A change to Medicare and Medicaid rules will allow infants
and children with conductive hearing loss in both ears to obtain bilateral softband
bone anchored hearing aid (Baha®) systems.
A billing rule in effect since July 1, 2012, limited
softband Baha to one unit per day per patient, meaning a child could receive
the system for only one ear. The rule was part of the Centers for Medicare and
Medicaid Services' National Correct Coding Initiative, which is designed to
ensure correct coding for billing and to reduce inappropriate payments.
ASHA successfully advocated for the NCCI change, presenting
evidence confirming the advantage of bilateral over unilateral Baha for
understanding speech in quiet and in noise. The evidence, outlined in asystematic review of the literature published in the Otolaryngology-Head and
Neck Surgery, also indicates that bilateral
Baha improves localization and lateralization, and that users have a higher
satisfaction with the bilateral devices.
Baha uses bone conduction transmission to bypass the middle
ear and stimulate the cochlea. The implanted version consists of a titanium
implant, an external abutment and a detachable sound processor. However,
implantation is approved only for patients at least 5 years old, based on the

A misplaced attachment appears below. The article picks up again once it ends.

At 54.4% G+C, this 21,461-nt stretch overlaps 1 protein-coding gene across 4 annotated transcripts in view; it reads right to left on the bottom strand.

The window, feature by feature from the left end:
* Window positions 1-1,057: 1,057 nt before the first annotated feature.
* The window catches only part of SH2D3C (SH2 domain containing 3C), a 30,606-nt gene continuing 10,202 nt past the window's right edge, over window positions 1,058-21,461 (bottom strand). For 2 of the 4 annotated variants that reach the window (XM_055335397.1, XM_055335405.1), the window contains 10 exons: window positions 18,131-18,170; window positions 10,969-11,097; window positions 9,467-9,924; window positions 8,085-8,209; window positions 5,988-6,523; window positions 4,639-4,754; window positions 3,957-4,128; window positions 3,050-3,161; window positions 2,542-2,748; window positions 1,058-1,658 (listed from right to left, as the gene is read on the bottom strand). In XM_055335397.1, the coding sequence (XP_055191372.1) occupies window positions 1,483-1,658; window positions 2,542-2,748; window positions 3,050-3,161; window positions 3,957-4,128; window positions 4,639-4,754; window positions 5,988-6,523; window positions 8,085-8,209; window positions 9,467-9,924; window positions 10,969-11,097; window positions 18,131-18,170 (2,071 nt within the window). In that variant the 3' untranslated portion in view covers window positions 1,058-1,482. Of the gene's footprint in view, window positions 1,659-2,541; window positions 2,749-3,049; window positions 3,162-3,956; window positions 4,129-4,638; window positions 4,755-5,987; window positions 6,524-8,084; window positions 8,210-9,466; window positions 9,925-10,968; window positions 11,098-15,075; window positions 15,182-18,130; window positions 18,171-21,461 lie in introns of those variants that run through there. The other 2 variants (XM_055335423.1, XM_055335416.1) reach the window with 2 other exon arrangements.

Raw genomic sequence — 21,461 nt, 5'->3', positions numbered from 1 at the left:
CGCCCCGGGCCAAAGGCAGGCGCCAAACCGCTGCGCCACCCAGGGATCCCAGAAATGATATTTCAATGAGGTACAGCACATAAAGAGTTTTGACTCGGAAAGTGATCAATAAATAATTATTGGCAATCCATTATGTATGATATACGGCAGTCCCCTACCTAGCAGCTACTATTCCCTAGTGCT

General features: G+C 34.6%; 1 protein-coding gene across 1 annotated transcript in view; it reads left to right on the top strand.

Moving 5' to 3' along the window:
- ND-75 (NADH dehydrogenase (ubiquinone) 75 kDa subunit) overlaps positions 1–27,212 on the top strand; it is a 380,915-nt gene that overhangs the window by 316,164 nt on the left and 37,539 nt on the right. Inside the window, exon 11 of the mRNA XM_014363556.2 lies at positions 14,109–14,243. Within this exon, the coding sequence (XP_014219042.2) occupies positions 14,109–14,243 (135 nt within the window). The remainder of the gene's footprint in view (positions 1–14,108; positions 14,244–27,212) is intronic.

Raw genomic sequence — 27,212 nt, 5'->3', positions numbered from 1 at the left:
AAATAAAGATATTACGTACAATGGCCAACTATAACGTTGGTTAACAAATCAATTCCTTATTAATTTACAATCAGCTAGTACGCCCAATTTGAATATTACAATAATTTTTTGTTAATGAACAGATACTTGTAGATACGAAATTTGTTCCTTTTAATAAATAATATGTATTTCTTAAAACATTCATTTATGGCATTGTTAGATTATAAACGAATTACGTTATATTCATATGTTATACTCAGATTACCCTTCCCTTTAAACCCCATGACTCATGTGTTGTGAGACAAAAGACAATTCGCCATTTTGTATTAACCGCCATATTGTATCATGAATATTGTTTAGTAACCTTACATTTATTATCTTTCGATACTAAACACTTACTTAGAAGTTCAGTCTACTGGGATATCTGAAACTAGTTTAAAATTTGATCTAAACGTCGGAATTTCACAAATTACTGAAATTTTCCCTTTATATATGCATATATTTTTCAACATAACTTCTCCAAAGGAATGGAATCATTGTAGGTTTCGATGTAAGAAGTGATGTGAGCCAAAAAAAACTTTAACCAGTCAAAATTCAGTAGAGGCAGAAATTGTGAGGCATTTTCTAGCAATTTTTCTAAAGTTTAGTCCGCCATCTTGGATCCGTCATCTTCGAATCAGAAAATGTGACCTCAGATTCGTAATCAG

need for mastoid maturation. For children who are not surgical candidates, the
external sound processors are connected to an elastic headband with snap
connectors, called a softband. Softbands can hold two processors for the ideal
binaural hearing condition, offering the ideal language development
After evaluating the ASHA-supplied literature review from
the otolaryngology journal and other compelling evidence supporting binaural
hearing, CMS increased the limit from one to two units, retroactive to the
effective date of the rule (July 1, 2012). The changes will appear in the
January version of the NCCI edits. Medicaid claims for two units submitted
since then that were denied because of the rule can be appealed.
It is important to note that the Medicaid programs can
implement their own policies regarding eligibility for bilateral Baha, but
cannot deny coverage based on the billing rule.